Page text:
U.S. jury hits Takeda, Eli Lilly with $9 billion penalty
TOKYO — A U.S. jury ordered Takeda Pharmaceutical Co. and Eli Lilly to pay $9 billion in punitive damages over a diabetes medicine linked to cancer, but Japan's biggest drugmaker said Tuesday it will “vigorously challenge” the decision.
The U.S District Court in western Louisiana decided a $6 billion penalty for Takeda and $3 billion for its business partner and co-defendant Eli Lilly. It also ordered $1.5 million in compensatory damages in favor of the plaintiff.
The legal fight turned on whether Actos, which is a drug used to treat type-two diabetes, caused a patient's bladder cancer and by implication was responsible for other cases of the cancer.
Takeda and Eli Lilly are facing numerous other lawsuits over the drug, which allege failure to warn about side effects and concealment of its health risks.
Kenneth Greisman, a general counsel at Takeda, said in a statement that the evidence does not support a link between Actos and bladder cancer.
“Takeda respectfully disagrees with the verdict, and we intend to vigorously challenge this outcome through all available legal means, including possible post-trial motions and an appeal,” he said.
Punitive damages are often reduced on appeal.
In June 2011, the U.S. Food and Drug Administration published a drug safety update on Actos, which said there was a 40 percent increase in bladder cancer risk in people who used the drug for longer than a year. It required that the cancer risk be added to the medication's warning label. Actos has been sold since 1999.
Actos comes with warnings about various serious side effects, including liver problems and higher risk of broken bones.
A former Takeda medical reviewer, Helen Ge, alleged in a U.S. District Court filing in 2012 that the Japanese drugmaker understated the number of bladder cancer cases possibly linked to Actos in its disclosures to the FDA.
Shares of Osaka-based Takeda tanked on the Tokyo Stock Exchange, closing down 5.2 percent.
Show commenting policy
TribLive commenting policy
You are solely responsible for your comments and by using TribLive.com you agree to our Terms of Service.
We moderate comments. Our goal is to provide substantive commentary for a general readership. By screening submissions, we provide a space where readers can share intelligent and informed commentary that enhances the quality of our news and information.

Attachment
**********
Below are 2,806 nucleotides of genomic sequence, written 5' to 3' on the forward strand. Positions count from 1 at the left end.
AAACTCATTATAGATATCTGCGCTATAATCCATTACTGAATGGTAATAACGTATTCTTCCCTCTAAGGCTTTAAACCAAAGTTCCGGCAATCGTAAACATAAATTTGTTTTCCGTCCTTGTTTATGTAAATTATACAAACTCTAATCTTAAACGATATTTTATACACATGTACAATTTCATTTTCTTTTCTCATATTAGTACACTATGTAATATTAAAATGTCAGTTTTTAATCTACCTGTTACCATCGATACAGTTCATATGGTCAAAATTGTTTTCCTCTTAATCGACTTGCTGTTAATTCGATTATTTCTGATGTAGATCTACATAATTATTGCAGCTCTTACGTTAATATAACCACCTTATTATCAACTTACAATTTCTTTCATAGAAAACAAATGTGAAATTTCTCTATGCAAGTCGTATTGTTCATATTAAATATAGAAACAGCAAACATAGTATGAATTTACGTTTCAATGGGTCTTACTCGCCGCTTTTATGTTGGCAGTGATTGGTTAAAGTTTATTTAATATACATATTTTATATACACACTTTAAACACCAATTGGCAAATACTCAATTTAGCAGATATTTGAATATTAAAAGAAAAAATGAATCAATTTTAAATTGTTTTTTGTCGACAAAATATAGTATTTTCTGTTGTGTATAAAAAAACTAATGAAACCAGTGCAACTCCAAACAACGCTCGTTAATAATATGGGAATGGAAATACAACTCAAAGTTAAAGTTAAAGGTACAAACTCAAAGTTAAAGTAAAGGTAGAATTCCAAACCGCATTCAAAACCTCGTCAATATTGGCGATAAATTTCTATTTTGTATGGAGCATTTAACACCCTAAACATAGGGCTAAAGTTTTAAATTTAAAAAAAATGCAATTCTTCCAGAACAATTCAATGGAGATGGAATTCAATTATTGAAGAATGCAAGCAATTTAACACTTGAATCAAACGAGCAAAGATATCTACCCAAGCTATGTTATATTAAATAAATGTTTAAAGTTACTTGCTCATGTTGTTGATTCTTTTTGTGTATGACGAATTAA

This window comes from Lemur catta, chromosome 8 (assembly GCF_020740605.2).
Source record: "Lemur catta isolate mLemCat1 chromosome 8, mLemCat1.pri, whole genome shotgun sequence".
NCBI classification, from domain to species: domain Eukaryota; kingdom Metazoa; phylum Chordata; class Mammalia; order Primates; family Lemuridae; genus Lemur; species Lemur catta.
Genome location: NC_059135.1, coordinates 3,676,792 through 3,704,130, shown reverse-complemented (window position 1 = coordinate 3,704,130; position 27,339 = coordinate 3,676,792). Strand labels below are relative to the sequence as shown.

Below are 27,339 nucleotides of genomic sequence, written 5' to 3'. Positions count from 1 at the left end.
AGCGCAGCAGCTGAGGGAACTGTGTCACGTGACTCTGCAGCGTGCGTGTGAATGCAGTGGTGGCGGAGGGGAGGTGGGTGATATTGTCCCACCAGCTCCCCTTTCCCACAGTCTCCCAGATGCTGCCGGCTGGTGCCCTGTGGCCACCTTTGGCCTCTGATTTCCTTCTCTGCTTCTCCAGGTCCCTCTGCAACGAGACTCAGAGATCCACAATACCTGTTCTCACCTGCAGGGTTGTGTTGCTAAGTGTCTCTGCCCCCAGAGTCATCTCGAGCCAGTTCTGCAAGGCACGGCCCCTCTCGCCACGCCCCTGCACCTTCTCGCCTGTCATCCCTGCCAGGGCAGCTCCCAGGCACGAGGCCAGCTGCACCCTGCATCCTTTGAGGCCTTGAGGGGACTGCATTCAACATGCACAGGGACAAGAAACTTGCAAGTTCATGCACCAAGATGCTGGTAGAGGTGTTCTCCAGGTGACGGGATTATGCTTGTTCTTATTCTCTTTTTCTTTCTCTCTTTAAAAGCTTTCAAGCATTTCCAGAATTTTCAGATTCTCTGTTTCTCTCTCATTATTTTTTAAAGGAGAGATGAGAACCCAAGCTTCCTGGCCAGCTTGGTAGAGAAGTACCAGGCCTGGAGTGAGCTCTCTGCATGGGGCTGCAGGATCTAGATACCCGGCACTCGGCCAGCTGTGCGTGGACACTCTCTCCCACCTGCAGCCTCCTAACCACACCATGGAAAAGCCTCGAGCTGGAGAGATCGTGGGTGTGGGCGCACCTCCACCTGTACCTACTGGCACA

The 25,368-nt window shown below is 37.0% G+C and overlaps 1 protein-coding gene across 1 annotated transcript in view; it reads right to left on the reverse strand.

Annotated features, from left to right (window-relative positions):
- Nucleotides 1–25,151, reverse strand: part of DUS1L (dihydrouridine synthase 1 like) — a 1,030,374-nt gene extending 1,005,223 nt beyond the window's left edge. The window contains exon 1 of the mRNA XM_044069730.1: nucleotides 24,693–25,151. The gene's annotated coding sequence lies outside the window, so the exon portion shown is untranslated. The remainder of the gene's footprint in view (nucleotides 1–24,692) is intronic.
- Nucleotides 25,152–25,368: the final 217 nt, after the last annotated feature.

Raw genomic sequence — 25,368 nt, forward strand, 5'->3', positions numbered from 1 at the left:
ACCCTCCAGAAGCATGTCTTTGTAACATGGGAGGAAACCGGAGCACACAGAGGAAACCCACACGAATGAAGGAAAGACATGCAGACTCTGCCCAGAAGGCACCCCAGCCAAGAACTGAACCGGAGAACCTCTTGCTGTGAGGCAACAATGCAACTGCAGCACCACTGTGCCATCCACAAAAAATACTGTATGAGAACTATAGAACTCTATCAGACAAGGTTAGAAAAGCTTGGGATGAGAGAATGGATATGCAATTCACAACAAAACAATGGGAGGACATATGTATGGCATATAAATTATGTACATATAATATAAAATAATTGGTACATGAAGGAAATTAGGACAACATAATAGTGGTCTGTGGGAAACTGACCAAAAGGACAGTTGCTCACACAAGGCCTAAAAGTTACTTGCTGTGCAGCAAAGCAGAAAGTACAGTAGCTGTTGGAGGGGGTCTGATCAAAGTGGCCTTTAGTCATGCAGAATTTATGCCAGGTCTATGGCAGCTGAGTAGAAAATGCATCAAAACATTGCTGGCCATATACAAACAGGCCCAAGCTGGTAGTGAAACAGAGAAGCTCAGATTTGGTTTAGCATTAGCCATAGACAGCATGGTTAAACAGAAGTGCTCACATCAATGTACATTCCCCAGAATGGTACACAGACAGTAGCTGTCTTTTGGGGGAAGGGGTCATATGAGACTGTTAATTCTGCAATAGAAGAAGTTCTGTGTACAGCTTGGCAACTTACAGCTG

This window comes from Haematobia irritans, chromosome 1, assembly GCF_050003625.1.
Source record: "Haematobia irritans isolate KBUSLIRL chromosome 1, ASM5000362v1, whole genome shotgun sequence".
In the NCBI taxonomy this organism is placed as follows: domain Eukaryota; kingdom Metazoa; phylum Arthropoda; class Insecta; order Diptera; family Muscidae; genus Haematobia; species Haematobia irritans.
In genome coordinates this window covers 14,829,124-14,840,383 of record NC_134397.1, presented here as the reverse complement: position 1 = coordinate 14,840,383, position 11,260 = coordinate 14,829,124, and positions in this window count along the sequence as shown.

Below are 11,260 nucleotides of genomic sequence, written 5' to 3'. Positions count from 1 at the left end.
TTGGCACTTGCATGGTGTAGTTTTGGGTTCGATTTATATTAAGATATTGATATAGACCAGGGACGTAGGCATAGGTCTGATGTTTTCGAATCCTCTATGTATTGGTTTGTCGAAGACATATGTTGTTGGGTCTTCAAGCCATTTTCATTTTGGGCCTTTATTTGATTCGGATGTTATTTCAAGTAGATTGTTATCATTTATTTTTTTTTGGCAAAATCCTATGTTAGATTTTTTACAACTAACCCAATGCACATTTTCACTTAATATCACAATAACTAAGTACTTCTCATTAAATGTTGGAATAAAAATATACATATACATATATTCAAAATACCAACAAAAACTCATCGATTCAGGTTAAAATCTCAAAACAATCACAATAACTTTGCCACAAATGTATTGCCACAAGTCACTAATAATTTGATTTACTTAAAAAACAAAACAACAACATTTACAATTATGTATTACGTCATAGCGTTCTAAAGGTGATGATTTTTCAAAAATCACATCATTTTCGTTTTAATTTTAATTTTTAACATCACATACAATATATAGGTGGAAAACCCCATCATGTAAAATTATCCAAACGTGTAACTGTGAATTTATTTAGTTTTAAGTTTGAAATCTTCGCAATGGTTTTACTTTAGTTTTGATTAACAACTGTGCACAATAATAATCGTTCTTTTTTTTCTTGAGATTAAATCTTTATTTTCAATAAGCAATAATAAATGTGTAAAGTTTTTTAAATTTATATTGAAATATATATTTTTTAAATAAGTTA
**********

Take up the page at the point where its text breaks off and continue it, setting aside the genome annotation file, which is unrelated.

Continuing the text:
While most comments will be posted if they are on-topic and not abusive, moderating decisions are subjective. We will make them as carefully and consistently as we can. Because of the volume of reader comments, we cannot review individual moderation decisions with readers.
We value thoughtful comments representing a range of views that make their point quickly and politely. We make an effort to protect discussions from repeated comments either by the same reader or different readers.
We follow the same standards for taste as the daily newspaper. A few things we won't tolerate: personal attacks, obscenity, vulgarity, profanity (including expletives and letters followed by dashes), commercial promotion, impersonations, incoherence, proselytizing and SHOUTING. Don't include URLs to Web sites.
We do not edit comments. They are either approved or deleted. We reserve the right to edit a comment that is quoted or excerpted in an article. In this case, we may fix spelling and punctuation.
We welcome strong opinions and criticism of our work, but we don't want comments to become bogged down with discussions of our policies and we will moderate accordingly.
We appreciate it when readers and people quoted in articles or blog posts point out errors of fact or emphasis and will investigate all assertions. But these suggestions should be sent via e-mail. To avoid distracting other readers, we won't publish comments that suggest a correction. Instead, corrections will be made in a blog post or in an article.
- Michigan man takes Heinz to court over Dip & Squeeze ketchup packet
- Toyota to carry new attitude into production
- Stocks fall for 4th straight day; oil surges on Yemen strikes
- Federal government eyes regulation of payday lending
- Federal Trade Commission cracks down on crooked vehicle sales
- Energy Department OKs loan of $259M to Alcoa to promote clean energy
- One secret Facebook doesn’t want you to know
- Court approves LightSquared’s bankruptcy exit plan
- Stop foreign dumping, U.S. Steel CEO Longhi tells Congress
- Heinz merging with Kraft in mega-deal; headquarters to stay in Pittsburgh
- Pittsburgh angles to keep Heinz headquarters in merger